In August 2003, SEBI amended Clause 49 of the Listing Agreement to incorporate these recommendations for companies.

Regulation 18 of the SEBI (LODR) Regulations contains the substance of Clause 49. All publicly listed corporations are required by the Listing Agreement to adopt a whistleblower policy. It gives employees a way to report any type of misappropriation, fraud, or actual and unethical behaviour to the Board.

Moreover, an employee who wants to report any form of fraudulent behaviour or malpractice in the company must be granted access to the company’s Audit Committee, according to these clauses. Following that, the corporation must communicate this information to all of its personnel.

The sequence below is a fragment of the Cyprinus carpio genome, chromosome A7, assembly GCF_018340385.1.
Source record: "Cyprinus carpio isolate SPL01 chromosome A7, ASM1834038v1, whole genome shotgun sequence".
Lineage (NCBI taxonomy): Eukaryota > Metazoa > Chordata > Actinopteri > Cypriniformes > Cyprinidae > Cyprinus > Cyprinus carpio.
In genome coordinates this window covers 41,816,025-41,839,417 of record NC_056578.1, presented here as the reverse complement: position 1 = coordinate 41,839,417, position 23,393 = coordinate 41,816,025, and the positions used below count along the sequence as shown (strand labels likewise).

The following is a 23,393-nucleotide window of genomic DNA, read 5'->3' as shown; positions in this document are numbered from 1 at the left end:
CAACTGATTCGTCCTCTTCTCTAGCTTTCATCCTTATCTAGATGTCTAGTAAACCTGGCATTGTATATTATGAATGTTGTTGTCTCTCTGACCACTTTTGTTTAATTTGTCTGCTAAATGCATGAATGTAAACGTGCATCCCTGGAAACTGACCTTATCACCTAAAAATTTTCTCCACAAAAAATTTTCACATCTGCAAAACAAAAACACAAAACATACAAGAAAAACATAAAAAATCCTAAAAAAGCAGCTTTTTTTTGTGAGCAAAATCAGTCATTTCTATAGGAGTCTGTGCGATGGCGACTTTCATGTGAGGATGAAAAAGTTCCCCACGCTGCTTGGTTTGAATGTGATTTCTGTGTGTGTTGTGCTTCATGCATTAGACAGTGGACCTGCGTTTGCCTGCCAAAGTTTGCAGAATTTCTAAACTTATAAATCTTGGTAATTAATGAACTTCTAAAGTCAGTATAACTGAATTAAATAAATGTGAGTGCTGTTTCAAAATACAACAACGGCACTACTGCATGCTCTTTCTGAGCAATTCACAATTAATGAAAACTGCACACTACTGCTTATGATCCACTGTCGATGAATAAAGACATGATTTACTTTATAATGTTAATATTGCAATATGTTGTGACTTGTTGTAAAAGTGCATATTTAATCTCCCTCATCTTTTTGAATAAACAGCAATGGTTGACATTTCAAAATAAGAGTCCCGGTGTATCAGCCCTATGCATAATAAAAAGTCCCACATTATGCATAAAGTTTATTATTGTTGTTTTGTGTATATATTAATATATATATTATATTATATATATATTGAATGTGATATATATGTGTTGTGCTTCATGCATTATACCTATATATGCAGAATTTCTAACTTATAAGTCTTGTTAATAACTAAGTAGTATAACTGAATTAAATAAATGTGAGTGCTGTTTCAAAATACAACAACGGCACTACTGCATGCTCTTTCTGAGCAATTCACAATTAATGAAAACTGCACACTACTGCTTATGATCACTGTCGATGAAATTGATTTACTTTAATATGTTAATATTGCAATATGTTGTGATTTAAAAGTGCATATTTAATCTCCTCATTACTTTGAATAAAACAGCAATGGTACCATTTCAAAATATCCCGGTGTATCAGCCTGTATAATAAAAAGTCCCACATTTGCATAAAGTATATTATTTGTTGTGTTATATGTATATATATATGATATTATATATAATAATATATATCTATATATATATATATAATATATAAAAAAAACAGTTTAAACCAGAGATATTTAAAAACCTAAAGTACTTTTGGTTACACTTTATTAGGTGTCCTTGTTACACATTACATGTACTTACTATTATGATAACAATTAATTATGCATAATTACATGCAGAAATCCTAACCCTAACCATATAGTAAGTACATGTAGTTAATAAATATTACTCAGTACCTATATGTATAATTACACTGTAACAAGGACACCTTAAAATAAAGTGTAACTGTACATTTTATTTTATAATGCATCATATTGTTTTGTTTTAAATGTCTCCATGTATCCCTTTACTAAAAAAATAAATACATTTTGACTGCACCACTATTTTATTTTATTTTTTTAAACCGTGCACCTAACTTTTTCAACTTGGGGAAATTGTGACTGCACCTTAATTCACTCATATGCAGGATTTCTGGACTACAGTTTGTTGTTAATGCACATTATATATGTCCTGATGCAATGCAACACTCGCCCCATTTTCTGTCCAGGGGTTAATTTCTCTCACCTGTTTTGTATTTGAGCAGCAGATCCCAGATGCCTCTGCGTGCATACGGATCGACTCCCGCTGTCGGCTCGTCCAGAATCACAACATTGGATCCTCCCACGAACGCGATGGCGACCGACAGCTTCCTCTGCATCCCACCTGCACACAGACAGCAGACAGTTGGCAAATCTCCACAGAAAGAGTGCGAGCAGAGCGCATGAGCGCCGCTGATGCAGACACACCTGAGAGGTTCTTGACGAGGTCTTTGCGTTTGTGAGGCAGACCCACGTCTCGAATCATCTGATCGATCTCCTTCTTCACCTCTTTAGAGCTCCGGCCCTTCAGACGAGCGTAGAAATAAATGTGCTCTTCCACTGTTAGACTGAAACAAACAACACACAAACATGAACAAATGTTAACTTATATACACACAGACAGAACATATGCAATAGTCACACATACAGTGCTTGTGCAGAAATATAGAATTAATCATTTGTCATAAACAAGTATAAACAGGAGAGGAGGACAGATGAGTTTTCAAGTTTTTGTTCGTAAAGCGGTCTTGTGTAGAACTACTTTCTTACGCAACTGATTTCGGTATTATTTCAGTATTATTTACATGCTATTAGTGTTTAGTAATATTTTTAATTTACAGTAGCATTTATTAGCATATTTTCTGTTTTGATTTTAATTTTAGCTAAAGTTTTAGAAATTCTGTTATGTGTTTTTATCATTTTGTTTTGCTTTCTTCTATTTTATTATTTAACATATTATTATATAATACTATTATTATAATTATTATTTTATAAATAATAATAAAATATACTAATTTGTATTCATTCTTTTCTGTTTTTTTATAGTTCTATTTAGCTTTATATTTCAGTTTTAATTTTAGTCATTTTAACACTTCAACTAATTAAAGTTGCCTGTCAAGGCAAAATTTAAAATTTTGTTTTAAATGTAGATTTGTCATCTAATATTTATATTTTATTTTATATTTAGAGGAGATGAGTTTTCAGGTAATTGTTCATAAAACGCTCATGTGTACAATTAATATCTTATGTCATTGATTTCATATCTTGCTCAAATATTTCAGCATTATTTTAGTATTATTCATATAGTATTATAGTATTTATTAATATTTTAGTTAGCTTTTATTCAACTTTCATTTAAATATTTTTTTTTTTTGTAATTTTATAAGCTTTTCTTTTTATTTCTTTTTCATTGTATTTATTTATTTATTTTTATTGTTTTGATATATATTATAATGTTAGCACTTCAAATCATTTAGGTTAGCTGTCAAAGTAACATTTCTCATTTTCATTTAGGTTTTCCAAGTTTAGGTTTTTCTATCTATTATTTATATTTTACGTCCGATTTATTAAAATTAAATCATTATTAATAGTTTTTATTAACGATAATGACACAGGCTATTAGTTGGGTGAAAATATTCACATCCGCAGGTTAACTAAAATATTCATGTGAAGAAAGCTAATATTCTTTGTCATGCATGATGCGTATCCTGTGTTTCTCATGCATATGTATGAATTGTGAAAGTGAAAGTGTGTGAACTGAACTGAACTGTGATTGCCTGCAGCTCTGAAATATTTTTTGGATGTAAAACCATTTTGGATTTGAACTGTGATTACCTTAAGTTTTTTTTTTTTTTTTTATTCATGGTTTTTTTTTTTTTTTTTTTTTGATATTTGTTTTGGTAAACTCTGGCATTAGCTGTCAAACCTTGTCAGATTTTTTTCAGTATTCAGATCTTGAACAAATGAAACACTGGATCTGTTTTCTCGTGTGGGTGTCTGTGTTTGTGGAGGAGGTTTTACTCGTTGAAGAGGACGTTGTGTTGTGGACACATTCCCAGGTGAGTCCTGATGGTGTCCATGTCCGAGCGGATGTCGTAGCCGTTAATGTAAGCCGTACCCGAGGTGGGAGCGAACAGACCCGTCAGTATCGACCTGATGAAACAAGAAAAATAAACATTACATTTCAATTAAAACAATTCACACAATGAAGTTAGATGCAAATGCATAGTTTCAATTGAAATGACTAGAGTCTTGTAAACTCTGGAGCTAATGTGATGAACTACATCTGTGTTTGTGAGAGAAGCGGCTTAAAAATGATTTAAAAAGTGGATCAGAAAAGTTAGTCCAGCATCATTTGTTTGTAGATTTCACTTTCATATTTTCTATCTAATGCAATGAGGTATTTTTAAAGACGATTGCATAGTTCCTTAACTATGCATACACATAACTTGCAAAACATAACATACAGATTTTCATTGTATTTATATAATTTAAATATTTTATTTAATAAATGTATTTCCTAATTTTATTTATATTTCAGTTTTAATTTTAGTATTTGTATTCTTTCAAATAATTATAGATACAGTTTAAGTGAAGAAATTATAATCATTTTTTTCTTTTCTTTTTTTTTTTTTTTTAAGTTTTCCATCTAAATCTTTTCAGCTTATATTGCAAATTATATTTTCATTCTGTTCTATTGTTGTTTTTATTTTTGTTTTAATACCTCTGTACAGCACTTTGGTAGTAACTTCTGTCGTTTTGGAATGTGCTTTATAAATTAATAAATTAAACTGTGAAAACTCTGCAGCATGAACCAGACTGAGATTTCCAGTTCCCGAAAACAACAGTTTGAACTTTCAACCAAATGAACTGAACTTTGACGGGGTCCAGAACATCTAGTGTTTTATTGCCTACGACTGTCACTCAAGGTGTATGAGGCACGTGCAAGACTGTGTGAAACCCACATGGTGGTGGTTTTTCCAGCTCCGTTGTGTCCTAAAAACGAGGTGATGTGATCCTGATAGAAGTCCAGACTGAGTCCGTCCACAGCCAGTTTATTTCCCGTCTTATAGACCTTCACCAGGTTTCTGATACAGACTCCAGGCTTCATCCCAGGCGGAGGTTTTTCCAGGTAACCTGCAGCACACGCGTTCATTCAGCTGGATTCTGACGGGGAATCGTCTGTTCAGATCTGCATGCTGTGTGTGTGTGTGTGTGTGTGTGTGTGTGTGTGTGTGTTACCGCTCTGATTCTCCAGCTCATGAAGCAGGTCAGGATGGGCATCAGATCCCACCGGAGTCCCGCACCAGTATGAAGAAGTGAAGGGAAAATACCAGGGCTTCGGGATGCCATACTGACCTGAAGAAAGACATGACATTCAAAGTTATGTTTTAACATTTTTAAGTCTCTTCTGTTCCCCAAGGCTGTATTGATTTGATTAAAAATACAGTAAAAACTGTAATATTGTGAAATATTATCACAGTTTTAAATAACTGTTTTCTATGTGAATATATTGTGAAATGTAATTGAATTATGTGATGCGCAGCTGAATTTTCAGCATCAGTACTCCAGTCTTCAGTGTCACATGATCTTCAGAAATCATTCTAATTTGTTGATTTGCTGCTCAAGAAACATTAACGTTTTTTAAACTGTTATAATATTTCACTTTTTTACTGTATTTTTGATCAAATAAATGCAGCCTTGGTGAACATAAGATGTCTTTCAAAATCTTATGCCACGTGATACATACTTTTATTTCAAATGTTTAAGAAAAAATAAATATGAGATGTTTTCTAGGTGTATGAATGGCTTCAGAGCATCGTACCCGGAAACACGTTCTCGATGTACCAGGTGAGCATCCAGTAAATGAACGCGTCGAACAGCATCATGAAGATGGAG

Moreover, the company must affirm that it has not denied any person to access the audit committee and protected the whistle-blowers from unfair treatment. Such affirmation shall form the part of the annual report of corporate governance.

The Regulation 18 standards are intended to instil a sense of responsibility in a company’s employees and to inform them that it is their right and privilege to remain vigilant. Employees have the right to blow the whistle against illegal acts, and the company promises to safeguard such employees from any type of harassment or termination. 

With effect from December 2019, the SEBI has also introduced a reward mechanism for incentivizing ‘Informants’ to report violations of insider trading laws to SEBI.

In the year 2021, SEBI has also increased the reward for whistle-blowers on insider trading to make it more attractive. SEBI has increased the reward payable to whistle-blowers under its prohibition of insider trading regulation from 1 crore to 10 crores in order to encourage whistleblowers to come forward to the regulator.